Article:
Wu Sangui led about 50,000 soldiers to fight intensely against Li Zicheng’s around 100,000 warriors, while the Manchu Lord Dorgon refused to participate and kept observing. 

After they had been fought fiercely for a long time, When Wu Sangui’s army kept losing and retreating, the Manchu Lord Dorgon led about 80,000 strong cavalrymen, out of a sudden, attacked Li Zicheng aggressively, and won.

Tens of thousands of soldiers died in this cruel battle. 

Li Zicheng was seriously hurt, and his empire the Shun Dynasty started to decline dramatically after this war. Before he retreated to other places, he executed Wu Sangui’s father out of furious.

Wu Sangui also encountered huge losses and was not able to make Manchu follow the agreement that they signed before. Afterward, Wu Sangui surrendered, reluctantly.

The Manchu regime, on the other hand, seized this opportunity, went through the Great Wall, and moved their capital to Beijing. 

Their king Fulin moved to the Forbidden City and claimed as the Shunzhi Emperor of the Qing Dynasty.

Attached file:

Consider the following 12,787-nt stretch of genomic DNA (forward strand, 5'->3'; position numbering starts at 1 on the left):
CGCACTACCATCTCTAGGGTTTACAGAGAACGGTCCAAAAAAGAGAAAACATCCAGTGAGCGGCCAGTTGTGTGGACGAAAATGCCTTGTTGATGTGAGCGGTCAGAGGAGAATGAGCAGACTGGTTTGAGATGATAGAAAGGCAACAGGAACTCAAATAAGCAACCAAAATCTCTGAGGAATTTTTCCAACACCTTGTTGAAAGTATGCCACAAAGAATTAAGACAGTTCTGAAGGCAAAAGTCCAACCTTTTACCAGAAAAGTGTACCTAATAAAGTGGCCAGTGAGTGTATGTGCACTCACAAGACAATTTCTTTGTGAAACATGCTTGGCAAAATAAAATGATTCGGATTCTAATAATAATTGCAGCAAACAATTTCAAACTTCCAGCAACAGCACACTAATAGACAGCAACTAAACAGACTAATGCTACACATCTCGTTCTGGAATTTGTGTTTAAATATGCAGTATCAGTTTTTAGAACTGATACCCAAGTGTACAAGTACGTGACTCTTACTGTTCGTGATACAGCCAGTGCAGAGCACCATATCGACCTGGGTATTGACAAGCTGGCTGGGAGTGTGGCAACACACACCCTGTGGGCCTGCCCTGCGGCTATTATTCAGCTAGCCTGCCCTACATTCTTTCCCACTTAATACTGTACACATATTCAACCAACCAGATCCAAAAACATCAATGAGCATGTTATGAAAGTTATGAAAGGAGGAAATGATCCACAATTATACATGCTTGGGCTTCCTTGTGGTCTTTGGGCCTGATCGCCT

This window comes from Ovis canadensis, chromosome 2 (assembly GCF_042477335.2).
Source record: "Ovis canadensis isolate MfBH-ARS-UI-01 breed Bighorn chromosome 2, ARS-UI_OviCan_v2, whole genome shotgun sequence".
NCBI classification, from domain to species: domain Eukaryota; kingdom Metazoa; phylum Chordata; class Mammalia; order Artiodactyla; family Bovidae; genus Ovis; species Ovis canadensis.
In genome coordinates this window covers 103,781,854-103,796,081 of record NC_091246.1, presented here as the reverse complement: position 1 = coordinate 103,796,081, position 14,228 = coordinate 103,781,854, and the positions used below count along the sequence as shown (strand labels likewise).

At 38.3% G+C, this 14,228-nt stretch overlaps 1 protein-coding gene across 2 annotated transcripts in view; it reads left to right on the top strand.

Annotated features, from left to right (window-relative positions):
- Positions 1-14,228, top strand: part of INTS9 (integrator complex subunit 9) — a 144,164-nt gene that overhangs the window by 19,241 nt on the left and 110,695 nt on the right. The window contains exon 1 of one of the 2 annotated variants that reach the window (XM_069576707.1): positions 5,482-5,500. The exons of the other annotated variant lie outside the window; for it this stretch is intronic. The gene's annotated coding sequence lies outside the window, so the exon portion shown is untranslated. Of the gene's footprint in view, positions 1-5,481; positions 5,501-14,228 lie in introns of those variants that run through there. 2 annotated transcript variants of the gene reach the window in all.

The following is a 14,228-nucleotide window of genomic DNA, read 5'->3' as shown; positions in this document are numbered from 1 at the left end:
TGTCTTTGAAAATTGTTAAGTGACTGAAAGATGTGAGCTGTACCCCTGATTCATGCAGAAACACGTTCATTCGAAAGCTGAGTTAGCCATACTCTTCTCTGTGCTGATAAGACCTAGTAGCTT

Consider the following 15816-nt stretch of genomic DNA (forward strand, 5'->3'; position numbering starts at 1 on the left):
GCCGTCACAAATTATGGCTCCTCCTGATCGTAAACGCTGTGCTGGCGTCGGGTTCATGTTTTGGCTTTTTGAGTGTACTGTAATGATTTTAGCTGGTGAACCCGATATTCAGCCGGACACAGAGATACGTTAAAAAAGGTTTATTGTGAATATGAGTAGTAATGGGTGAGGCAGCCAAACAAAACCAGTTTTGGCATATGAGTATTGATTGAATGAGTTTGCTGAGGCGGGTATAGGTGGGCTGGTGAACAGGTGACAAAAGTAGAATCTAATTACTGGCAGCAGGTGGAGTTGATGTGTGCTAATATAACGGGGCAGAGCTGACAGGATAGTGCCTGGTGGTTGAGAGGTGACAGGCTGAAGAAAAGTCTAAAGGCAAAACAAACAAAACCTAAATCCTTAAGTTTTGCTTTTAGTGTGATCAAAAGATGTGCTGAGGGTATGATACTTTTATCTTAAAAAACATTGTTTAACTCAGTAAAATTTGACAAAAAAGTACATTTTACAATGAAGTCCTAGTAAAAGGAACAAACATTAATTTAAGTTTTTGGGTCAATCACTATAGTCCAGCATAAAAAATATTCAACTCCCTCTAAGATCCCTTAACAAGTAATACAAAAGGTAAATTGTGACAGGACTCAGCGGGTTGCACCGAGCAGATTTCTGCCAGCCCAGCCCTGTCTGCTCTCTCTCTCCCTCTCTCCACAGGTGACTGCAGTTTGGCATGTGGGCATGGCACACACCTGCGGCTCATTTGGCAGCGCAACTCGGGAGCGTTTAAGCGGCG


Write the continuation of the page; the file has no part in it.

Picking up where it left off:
Royal Palace of the Ming and Qing Dynasties — The Forbidden City in Beijing

Royal Palace of the Ming and Qing Dynasties — The Forbidden City in Beijing

Great Power and Wealth of King Wu Sangui

Manchu regime, now the Qing Empire, refused to follow the agreement with Wu Sangui, which regulated that Qing and the re-established Ming divide and rule China separately and independently.

Qing kept expanding and had unified most places in China, who also committed countless cruel massacres; Wu Sangui kept fighting bravely for the Qing government and showing them his loyalty.

Wu Sangui, in the next decades, had contributed significantly to Qing’s unification of the whole of the nation. 

In return, Wu Sangui was rewarded as the King of Yunnan and Guizhou Provinces. His son married an honored princess, the younger sister of Shunzhi Emperor. 

Wu Sangui's Final Betrayal of the Ming Empire

If what Wu Sangui did before was the consequences of complicated situations, wrong judgments,  or sly but strong enemies, then killing Zhu Youlang made him a complete traitor of the Ming Dynasty.

Zhu Youlang (1623 — 1662), the grandson of the Wanli Emperor of Ming, was supported as the Yongli Emperor in the year 1646.